“Rustic elegance on nature’s edge,” describes managing director Charles McDiarmid (eldest son of the Inn’s founding father, the late Howard McDiarmid) of his family’s loving creation. Hands-on from the beginning, McDiarmid recounted the Inn’s construction. “First we had to blast rock, clear the site and build the road, then run the sewer, water and cable lines.” Charles and his brother Bruce physically cleared the site. “I remember September 26, 1995, because it was the first day we were hauling stuff in rather than hauling stuff out. Launching less than a year later, it was August 9, 1996, when I took off the hard hat, put on a clean shirt and opened the doors,” says McDiarmid, a Cornell School of Hotel Administration graduate and Four Seasons Hotel veteran.

The Inn’s reception to the world’s hotel scene was simply one accolade after another. Only one year after opening, it received the Relais & Chateaux designation (typically a three-year pursuit) and in 2002 the Wickaninnish was named Travel + Leisure’s top North American hotel and the world’s third.

A walk about the Inn is akin to visiting a museum or gallery, meandering amongst First Nations artwork, burl wood furniture, locally created metalwork accents and even first editions of Captain Vancouver’s “Voyage of Discovery.”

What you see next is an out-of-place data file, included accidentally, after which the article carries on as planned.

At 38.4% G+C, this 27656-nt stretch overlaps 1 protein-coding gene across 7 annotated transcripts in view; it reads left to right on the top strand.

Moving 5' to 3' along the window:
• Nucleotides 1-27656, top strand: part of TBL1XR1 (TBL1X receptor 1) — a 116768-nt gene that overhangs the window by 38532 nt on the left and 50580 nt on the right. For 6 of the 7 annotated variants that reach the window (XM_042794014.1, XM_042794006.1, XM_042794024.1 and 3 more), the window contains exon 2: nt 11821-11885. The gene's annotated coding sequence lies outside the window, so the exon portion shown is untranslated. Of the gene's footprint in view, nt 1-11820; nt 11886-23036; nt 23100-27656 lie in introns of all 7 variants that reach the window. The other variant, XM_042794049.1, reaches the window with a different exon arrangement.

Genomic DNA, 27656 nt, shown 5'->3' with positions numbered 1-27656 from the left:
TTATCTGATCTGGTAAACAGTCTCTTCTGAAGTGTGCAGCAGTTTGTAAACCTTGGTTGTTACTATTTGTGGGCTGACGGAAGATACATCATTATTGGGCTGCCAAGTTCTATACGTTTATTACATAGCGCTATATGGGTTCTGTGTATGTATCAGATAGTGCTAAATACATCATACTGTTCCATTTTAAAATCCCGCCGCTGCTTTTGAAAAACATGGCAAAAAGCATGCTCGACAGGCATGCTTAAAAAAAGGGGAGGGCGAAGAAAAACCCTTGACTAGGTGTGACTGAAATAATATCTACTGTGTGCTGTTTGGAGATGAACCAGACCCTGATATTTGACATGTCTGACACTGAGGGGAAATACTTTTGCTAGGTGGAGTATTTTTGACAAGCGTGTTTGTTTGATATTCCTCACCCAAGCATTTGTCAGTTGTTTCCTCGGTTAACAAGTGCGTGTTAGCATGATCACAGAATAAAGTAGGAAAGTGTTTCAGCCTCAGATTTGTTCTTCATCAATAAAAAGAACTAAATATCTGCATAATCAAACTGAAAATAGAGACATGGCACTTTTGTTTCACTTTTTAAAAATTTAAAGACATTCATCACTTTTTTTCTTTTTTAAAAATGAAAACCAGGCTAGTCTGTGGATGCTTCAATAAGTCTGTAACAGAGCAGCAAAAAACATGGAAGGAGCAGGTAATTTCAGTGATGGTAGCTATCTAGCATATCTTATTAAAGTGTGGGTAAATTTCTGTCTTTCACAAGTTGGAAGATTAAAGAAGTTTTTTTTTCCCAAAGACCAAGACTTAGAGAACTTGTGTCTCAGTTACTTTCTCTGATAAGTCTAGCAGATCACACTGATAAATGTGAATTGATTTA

You’ll know you’re approaching the Ancient Cedars Spa by its aroma. Among its enticements are the spa’s two couple-treatment rooms (Rainforest Haven and Cedar Sanctuary), whose doors open to the privacy of the sea. The spa’s treatments shout “Pacific Northwest” with such indigenous components as Vancouver Island seaweed body polish and seaweed salts for its hydrotherapy soak amid 144 water jets.  

Additionally adding to the luxurious Inn’s appeal is The Pointe Restaurant, which showcases a 240-degree view and serves up Chef Warren Barr’s specialties that feature locally sourced, West Coast-inspired, fresh-from-the-sea cuisine. Chef’s not-to-be-missed weekly tasting menu – five or six courses, paired with wines – offers such dishes as ginger cured foie gras with local strawberry preserves and almond crusted Tofino lingcod. A copper fireplace occupies the center of the room, with premium seating near the warmth of this centerpiece or at one of the many tables perched window side. To avoid disappointment, however, be sure to make reservations well in advance.
Another dining option is the more casual Driftwood Café. Frequented by locals, “It’s our gateway drug,” says McDiarmid. Though smaller, it too is window-lined and it too frames a premier view. Situated around an impressive bar whose base is carved from a fallen tree, a wood-burning stone fireplace and at the entrance of the Inn’s art gallery, it features a menu that isn’t as broad but from which I experience an all-time favorites meal – West Pacific smoked salmon, paired with a glass of Blue Mountain Brut.